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Backgrounder

Business Purpose

Marengo Cave is a National Natural Landmark and along with it’s sister facility, Cave Country Canoes on Blue River, has become a full fledged outdoor recreation center for families and groups. The park is dedicated to providing a safe, fun and educational experience for visitors while preserving, protecting and restoring one of the most beautiful caverns and rivers in the Midwest. Both the cavern and the river it drains into are part of one of nature’s most natural and beautiful plumbing systems that will be here long after we are gone. With careful management and promotion, we are able to share these natural resources with our visitors and insure the financial resources necessary for their preservation.

Background

Southern Indiana contains over 3,000 known caves including some of the longest in the United States. Most of these caves are contained in a small pie shaped area of the state that was not glaciated during the recent ice ages. According to the most knowledgeable speleologists, Marengo Cave began to form from acidic ground water moving along bedding planes in the limestone sometime between 700,000 and 1,200,000 years ago. This process of enlargement continues today in the lower levels of the cave which contain an active stream, while the process of refilling and gradual erosion are occurring simultaneously in the upper levels.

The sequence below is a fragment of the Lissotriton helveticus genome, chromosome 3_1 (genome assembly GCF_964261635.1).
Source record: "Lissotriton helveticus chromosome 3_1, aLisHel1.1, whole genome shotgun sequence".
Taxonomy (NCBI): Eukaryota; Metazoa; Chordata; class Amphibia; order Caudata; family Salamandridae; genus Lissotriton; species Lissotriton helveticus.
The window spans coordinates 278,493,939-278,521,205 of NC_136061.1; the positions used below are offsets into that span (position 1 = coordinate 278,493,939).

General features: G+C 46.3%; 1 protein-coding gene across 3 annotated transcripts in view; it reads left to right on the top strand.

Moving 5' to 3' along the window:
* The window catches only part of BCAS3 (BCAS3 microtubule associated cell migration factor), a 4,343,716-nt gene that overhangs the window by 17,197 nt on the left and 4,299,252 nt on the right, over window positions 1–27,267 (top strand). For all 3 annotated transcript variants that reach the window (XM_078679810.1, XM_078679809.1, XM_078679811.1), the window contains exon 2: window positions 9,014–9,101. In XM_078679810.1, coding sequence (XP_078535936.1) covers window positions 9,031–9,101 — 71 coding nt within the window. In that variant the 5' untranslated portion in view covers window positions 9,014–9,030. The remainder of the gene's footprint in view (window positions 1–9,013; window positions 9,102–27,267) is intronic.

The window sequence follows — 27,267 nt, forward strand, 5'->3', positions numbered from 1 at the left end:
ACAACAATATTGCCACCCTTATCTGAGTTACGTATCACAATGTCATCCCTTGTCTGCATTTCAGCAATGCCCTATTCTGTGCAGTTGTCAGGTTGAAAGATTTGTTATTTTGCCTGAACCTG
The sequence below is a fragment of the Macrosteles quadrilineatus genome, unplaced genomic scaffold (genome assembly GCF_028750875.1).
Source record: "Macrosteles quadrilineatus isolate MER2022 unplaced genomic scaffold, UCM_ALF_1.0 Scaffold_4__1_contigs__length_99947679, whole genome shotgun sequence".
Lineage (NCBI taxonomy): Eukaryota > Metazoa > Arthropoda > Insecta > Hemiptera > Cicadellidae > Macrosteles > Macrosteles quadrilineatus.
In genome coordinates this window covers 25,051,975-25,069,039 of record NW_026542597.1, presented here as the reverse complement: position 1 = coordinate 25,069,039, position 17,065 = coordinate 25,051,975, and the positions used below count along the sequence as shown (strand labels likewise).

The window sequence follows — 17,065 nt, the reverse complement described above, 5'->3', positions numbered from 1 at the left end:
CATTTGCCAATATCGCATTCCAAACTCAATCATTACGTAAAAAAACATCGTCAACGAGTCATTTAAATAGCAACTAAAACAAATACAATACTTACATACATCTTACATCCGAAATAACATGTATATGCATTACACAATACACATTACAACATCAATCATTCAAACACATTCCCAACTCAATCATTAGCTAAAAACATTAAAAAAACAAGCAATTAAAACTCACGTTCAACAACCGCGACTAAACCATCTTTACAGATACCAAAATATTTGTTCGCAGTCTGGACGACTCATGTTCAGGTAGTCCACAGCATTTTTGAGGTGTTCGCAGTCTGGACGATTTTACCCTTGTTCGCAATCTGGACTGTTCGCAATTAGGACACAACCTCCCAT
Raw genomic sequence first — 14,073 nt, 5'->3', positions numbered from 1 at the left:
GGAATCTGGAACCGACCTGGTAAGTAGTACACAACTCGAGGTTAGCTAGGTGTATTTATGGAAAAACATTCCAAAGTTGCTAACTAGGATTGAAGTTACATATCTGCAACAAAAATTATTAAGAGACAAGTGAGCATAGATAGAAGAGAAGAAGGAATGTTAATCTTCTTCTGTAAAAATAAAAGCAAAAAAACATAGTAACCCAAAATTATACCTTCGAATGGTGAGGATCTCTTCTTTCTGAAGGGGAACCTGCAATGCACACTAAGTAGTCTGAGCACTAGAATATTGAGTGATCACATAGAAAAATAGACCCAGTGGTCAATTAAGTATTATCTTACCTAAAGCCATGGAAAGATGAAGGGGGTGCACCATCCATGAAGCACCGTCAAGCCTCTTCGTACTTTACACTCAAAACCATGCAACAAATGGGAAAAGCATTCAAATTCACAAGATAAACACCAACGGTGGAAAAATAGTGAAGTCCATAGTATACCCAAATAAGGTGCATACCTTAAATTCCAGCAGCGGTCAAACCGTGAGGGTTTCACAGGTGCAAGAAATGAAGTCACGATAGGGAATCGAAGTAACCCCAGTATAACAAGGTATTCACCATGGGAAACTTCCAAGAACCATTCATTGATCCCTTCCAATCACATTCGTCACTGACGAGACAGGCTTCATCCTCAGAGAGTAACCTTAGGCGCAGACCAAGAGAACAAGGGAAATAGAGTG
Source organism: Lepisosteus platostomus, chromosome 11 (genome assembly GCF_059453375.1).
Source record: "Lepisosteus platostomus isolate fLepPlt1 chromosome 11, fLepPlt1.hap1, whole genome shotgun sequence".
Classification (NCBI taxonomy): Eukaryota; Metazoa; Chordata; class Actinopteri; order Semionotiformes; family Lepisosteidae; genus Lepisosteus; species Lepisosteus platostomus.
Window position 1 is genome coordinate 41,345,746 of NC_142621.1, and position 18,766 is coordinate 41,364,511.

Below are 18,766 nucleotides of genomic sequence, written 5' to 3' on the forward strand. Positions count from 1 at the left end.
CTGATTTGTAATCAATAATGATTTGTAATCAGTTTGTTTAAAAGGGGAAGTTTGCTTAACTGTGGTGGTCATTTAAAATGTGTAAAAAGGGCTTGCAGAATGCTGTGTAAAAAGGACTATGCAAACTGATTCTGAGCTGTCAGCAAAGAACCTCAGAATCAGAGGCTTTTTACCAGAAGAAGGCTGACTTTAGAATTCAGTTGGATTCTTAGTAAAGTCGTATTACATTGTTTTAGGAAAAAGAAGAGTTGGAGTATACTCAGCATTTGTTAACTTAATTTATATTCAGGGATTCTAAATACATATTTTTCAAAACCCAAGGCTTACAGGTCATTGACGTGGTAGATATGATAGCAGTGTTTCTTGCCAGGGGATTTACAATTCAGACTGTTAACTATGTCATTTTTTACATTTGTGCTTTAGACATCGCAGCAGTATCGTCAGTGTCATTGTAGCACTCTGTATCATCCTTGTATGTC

Indians may have visited Marengo Cave several thousand years ago, but this may never be proven. The first documented visitors, Orris and Blanche Hiestand, slid down into a small opening at the bottom of a sinkhole using candles for a light source on Thursday, September 6, 1883. Although they did not go far, the following Sunday, the 9th, Mitch Stewart, son of the property owner and his teenage friends, explored the main passageway. The cave they saw was so grand that as the word spread the next day hundreds of area residents descended upon the cave entrance. Samuel Stewart seeing both an opportunity and a need to protect the cave opened it to the public immediately in a primitive fashion. The cave has remained open continuously ever since.

The cave has had a colorful and checkered history. It was an early destination of railroad excursions and the site of band concerts and many community functions. With the increasing popularity of the automobile and the poor dirt roads in the rural hill country, the cave’s prominence declined. Even with the poor location transportation-wise, the cave remained open even in the depths of the Great Depression, because of its good word-of-mouth advertising.

The cave has had only three ownerships in 118 years. The Stewart family, until 1955 when Floyd Denton purchased the cave with great plans for development. Unfortunately, his plans were cut short when he died of a stroke in 1961. The present ownership purchased the cave in 1973 during the period when Interstate 64 was being constructed through southern Indiana. With better roads, an increasingly mobile population and aggressive promotion and quality improvements, the cave business began to grow again. The cave and surrounding park have grown nearly continuously the past 30 years. The cave is now considered Indiana’s #1 natural attraction.

For more information, contact our Media Representative.



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